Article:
How is page compression implemented in InnoDB?

Page compression is implemented in InnoDB using the “Compressed InnoDB Tables” feature. This feature compresses the data stored in individual pages of the InnoDB tables, reducing their size and thus reducing the amount of disk I/O required to access the data. InnoDB uses the zlib library for compression. The compression level can be specified in the table definition and can range from 1 (minimum compression) to 9 (maximum compression). Compressed pages are uncompressed in memory, so the compressed data is transparent to the applications accessing the data. The compression ratio achieved depends on the data, but a compression ratio of 2:1 or higher is common.

InnoDB page compression is recommended when you have data that is highly compressible and storage space is a concern. Compression can also improve the performance of read-intensive workloads by reducing the amount of data that needs to be read from disk and by reducing the amount of memory required to store the data. However, it is important to consider the trade-off between the storage and performance benefits of compression and the additional CPU overhead required to compress and decompress the data. It is generally recommended to enable page compression only on tables with a large number of rows and a high data-to-index ratio.

How to configure page compression in MySQL 8?

In MySQL 8, InnoDB page compression is configured by modifying the innodb_file_per_table setting and setting the innodb_compression_level setting to a value between 0 and 9. The former setting must be set to 1 to allow compression for individual tables, while the latter setting specifies the compression level to use. To configure page compression, you can add these settings to the my.cnf configuration file:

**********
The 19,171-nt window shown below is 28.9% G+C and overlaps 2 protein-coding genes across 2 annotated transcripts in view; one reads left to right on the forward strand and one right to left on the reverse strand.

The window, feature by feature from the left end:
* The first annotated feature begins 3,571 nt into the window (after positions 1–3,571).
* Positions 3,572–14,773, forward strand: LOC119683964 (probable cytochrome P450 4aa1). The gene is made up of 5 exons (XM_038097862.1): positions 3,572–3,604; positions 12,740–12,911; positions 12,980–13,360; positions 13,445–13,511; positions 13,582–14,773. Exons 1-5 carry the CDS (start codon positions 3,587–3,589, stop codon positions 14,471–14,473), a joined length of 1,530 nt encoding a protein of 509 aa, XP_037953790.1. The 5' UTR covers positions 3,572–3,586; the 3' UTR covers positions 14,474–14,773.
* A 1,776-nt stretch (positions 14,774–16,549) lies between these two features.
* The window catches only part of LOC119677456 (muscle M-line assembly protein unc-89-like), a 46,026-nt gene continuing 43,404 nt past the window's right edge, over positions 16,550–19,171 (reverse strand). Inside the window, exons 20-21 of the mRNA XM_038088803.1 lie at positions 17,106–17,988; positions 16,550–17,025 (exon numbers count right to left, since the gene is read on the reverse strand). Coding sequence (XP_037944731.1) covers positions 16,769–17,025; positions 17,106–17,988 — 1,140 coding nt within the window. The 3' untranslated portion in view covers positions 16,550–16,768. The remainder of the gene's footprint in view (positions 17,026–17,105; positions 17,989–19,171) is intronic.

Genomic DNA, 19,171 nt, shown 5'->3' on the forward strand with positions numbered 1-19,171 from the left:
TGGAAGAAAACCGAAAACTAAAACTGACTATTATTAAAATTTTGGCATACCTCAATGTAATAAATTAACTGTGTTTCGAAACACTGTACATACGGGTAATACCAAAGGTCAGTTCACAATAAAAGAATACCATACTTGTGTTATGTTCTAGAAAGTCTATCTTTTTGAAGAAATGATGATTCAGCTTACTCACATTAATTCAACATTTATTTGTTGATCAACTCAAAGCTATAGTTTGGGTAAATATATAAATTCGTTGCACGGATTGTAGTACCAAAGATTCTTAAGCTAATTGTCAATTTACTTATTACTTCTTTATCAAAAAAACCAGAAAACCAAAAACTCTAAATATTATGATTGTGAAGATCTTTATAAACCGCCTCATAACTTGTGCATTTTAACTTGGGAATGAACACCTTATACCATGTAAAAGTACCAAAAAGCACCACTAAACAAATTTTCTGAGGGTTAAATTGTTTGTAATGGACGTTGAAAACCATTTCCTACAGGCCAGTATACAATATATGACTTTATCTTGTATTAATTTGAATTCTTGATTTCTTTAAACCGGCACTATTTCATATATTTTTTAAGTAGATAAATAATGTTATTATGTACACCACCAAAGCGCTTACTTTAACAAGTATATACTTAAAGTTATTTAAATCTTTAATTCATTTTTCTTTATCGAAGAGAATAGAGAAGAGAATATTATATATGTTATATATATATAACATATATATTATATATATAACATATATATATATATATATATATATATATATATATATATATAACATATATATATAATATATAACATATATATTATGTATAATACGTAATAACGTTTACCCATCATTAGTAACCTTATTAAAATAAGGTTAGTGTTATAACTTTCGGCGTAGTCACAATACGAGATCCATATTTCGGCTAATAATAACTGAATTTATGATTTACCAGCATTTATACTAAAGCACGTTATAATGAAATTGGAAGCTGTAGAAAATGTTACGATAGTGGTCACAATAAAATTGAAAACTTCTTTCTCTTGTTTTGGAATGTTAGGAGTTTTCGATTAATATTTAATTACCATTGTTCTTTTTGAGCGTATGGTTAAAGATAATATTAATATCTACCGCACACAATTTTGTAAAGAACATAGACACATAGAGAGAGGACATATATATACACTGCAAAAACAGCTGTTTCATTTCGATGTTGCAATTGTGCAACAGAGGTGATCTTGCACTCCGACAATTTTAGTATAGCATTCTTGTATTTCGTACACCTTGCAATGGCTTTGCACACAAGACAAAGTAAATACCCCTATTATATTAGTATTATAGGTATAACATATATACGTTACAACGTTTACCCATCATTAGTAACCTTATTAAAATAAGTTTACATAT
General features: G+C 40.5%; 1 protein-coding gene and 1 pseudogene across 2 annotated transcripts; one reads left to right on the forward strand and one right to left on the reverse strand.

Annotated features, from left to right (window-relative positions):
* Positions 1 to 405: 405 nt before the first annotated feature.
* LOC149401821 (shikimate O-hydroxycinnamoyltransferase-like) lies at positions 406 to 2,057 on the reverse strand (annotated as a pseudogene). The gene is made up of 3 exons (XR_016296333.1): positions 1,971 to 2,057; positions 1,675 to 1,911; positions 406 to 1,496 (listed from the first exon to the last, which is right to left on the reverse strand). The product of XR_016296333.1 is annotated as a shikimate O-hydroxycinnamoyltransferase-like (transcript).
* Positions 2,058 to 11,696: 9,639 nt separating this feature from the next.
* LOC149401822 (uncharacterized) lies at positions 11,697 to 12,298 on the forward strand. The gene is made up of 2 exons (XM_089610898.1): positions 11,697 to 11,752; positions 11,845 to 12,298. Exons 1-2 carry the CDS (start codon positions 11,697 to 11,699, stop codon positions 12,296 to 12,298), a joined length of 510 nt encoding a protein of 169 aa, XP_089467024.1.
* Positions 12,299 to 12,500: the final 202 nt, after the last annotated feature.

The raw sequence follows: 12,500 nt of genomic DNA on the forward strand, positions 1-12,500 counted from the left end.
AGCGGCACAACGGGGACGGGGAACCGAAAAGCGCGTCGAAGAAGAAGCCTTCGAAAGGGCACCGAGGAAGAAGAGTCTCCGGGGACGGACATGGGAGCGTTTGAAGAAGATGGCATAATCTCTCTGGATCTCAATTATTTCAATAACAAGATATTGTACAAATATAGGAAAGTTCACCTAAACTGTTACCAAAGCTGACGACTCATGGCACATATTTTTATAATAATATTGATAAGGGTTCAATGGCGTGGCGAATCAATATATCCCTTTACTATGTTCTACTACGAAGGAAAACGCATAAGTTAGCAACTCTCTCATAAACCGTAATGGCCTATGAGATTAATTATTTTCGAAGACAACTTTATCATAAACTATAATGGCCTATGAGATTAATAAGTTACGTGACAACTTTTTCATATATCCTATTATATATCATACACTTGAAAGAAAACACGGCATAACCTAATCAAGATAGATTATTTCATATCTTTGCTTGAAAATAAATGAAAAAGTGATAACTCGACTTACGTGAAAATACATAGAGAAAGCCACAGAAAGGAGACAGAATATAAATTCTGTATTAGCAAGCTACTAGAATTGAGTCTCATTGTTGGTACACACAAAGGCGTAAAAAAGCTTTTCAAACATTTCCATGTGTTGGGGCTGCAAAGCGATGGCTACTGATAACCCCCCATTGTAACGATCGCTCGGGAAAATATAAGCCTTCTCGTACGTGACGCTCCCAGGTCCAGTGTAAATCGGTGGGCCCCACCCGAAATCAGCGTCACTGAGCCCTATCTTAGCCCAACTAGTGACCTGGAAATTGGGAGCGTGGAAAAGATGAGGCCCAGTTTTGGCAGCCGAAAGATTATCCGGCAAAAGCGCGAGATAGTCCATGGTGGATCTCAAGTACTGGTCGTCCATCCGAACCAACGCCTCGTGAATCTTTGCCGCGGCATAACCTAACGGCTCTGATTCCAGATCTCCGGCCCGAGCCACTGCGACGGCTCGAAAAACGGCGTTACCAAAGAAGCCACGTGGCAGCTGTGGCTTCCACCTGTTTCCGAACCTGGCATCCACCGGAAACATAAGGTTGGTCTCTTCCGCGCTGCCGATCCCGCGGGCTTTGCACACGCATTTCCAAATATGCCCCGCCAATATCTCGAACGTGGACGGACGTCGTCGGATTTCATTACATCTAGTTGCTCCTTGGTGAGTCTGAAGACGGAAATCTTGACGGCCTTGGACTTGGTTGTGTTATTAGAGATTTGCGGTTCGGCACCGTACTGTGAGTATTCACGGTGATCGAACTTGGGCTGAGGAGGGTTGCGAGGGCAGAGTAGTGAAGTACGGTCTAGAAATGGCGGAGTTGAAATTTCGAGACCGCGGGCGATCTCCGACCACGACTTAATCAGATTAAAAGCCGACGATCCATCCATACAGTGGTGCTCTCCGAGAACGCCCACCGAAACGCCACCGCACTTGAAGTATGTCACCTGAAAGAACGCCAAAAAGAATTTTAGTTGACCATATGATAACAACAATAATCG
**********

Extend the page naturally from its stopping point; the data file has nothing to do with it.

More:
After modifying the configuration file, you need to restart the MySQL server to apply the changes. Once the server is restarted, you can enable compression for a table using the ALTER TABLE statement:

Replace table_name with the name of the table you want to enable compression for. Note that you can’t change the compression settings of a table once it has been created, so you’ll need to create a new table with the desired compression settings and copy the data from the old table to the new one.

How InnoDB page compression affects MySQL

Page compression in InnoDB can cause locks during the compression and decompression operations. These locks can impact the performance of the database by causing a slowdown in query processing. Additionally, since the compression operation is resource-intensive, it can also consume significant CPU and memory resources, which can further impact performance. To minimize the impact of page compression on performance, it is recommended to schedule the compression operation during periods of low database activity. Additionally, using fast storage with high I/O bandwidth can also help minimize the performance impact.

About Shiv Iyer 157 Articles
Open Source Database Systems Engineer with a deep understanding of Optimizer Internals, Performance Engineering, Scalability and Data SRE. Shiv currently is the Founder, Investor, Board Member and CEO of multiple Database Systems Infrastructure Operations companies in the Transaction Processing Computing and ColumnStores ecosystem. He is also a frequent speaker in open source software conferences globally.